Why Asian healthcare providers should focus on digital training for the workforce | Healthcare Asia Magazine
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Dr. Ann Aerts

Why Asian healthcare providers should focus on digital training for the workforce

A digital healthcare expert cited Singapore’s e-training for health workers as the best example.

When there was a disruption of virtual health and care during the two-year strict healthcare, Asian healthcare providers did not take a step back in ramping up their medical innovation by enforcing hybrid models of healthcare treatment. A 2021 McKinsey report showed that digital health in Asia could create up to $100b in value in the next three years, up from $37b in 2020.

But for the non-profit firm, Novartis Foundation, simply tapping technology is not enough. Countries are expected to implement clear policies to make sure there is equal and inclusive access to virtual services for patients all over their population.

This was what Dr. Ann Aerts, head of Novartis Foundation, tackled in their 2022 joint report with the World Health Organisation (WHO). 

The study found that every nation in the Asia Pacific needs to advance its preparedness in deploying digital care through an inclusive policy framework of six main pillars. These pillars include governance and regulation, design and processes, data and technology, business models, people and workforce, and partners and stakeholders.

“These six pillars. They range from governance, where you talk about licencing liability, to data and infrastructure which is very good in Singapore already, to people and workforce,” said Aerts in an interview with Healthcare Asia.

Although these six pillars are equally needed, Aerts said much has to be done for improving digital skills for the workforce in Asia.

The McKinsey report also indicated that the average number of doctors per 1,000 people in the region is lower than the OECD average. The WHO also found that there is a global shortage of nine million nurses, some of the most affected are in Asia.

“Asia has been adopting virtual health and care, very rapidly and largely, so I do feel that one of the very important pillars is the people and workforce’s digital skills,” she said. 

She noted Singapore’s e-training and telehealth provision for healthcare professionals as one of the best examples of enhancing the healthcare workforce.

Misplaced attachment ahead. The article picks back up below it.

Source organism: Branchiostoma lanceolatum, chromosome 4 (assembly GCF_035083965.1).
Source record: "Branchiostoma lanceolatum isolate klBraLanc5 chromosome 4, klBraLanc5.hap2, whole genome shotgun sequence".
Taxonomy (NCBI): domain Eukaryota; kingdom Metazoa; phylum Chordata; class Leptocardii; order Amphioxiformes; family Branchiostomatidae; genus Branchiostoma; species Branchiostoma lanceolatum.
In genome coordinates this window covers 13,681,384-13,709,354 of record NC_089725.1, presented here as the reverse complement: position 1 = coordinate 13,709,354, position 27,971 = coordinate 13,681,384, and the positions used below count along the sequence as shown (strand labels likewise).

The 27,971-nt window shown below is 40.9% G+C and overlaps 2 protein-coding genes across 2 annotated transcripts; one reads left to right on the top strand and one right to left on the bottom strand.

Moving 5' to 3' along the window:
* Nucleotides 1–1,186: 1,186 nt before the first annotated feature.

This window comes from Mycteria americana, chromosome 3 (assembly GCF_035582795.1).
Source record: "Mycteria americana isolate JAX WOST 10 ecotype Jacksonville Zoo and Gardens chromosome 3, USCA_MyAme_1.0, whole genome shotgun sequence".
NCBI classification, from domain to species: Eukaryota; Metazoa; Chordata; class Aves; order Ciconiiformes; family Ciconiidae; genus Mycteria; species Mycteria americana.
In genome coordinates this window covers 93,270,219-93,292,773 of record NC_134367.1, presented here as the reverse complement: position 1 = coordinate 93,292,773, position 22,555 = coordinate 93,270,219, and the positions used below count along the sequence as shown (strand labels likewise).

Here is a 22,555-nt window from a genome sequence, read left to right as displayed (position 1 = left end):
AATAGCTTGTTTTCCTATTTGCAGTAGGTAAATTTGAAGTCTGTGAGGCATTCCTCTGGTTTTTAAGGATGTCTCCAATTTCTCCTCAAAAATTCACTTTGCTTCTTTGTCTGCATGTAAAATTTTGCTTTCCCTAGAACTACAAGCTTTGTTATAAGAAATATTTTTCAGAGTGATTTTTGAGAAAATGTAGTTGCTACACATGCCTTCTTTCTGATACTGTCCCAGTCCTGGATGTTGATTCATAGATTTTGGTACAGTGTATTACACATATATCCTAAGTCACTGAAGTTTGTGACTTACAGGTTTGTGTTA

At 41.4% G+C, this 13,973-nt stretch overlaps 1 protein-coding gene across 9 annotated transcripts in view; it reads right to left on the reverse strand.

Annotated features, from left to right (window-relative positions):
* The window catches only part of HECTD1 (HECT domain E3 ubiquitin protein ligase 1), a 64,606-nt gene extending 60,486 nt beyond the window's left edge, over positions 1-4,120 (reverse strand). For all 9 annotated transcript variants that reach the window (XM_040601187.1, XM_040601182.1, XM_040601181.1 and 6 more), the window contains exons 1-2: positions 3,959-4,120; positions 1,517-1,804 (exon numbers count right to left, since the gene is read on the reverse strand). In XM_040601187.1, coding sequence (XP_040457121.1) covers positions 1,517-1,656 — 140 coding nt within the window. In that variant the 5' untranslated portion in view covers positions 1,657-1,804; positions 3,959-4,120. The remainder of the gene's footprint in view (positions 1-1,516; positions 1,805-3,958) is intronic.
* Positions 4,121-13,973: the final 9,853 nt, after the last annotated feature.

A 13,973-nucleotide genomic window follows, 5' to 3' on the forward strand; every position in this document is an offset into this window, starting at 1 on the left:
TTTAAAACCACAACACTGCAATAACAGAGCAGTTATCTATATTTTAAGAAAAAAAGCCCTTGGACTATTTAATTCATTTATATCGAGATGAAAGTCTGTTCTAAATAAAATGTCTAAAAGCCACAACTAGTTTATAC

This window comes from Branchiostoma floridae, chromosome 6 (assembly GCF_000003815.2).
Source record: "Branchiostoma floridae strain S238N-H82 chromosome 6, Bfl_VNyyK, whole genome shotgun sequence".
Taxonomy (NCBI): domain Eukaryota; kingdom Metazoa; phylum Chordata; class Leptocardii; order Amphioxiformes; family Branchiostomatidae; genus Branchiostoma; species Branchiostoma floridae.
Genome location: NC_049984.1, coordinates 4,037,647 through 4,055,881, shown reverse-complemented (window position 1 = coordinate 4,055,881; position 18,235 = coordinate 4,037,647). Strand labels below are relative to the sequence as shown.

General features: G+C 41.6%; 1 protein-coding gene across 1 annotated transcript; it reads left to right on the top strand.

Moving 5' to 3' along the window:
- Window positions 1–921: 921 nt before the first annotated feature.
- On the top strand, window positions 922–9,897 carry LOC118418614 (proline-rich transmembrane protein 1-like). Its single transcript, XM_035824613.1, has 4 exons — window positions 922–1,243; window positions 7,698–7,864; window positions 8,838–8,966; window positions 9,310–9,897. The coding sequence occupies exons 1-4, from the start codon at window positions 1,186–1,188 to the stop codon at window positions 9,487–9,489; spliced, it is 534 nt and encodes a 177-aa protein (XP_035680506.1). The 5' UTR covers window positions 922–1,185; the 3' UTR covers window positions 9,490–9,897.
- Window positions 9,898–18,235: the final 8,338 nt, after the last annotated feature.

“It's true that not every healthcare professional is as digitally savvy as every other person. You also need to ensure that people from all population groups have access to the services when they are delivered virtually. I can imagine in Asia, the rapidly ageing population may be one of the specific groups to target with digital upskilling, for example,” Aerts pointed out.

In 2020, the Ministry of Health (MOH) offered a telemedicine course to guide doctors on delivering telehealth services, which will prioritise patient safety.

Who should be liable

Telemedicine services in the Asia Pacific have increased to provide remote healthcare services to patients. A Bain & Company study showed that telehealth use in the Asia Pacific region doubled since 2019. 

Aerts said identifying the liability of healthcare professionals in case of a misdiagnosis or device malfunction is still unclear everywhere in the world.

To resolve this, Aerts said there must be a governance system in place to ensure quality assurance for healthcare professionals who provide virtual services.

For instance, Germany set guidelines on telehealth services and circumstances that doctors are liable for.

In the Novartis-WHO report, Germany put in place the Digital Healthcare Act 2019 and Digital Health Application Ordinance 2020 to determine the liability for incorrect or incomplete information or malfunction.

Amongst the notable provisions in Germany’s policies is the doctor will be “rarely blamed” if they do not know or did not have knowledge of the risk in question if there is an unforeseeable malfunction of the app.

Germany’s policies also indicate that manufacturers may be liable for possible breach of duty in publishing adequate instructions when a patient incorrectly uses an app.

“It's very important to clarify this liability question, which standards do telehealth services have to apply to? When is the doctor responsible for a failure or mistreatment or misdiagnosis,” said Aerts.

Helping low-income population

Asked about which market in Asia enforced good policies for adopting virtual care, Aerts cited healthcare innovations in China, such as the Ping An Good Health.

The Teleconsultation app, Ping An Good Health, previously Ping An Good Doctor, conducted 900 million consultations daily in more than 300 Chinese cities. The platform’s users went up 70% between the first quarters of 2020 and 2021.

“Everything is delivered online, both the consultation, whether it's in an internet hospital, or an internet health centre, or an internet pharmacy, and you get your treatment delivered that home,” said Aerts.

“I think these examples are something where we have to all look up at and learn from because it covers entire populations with a health plan with access to a doctor, wherever and whenever they need it,” she added.

Aside from China, the report cited India’s My Healthline, an interactive voice response helpline, which offered mental and general health services to marginalised sectors.

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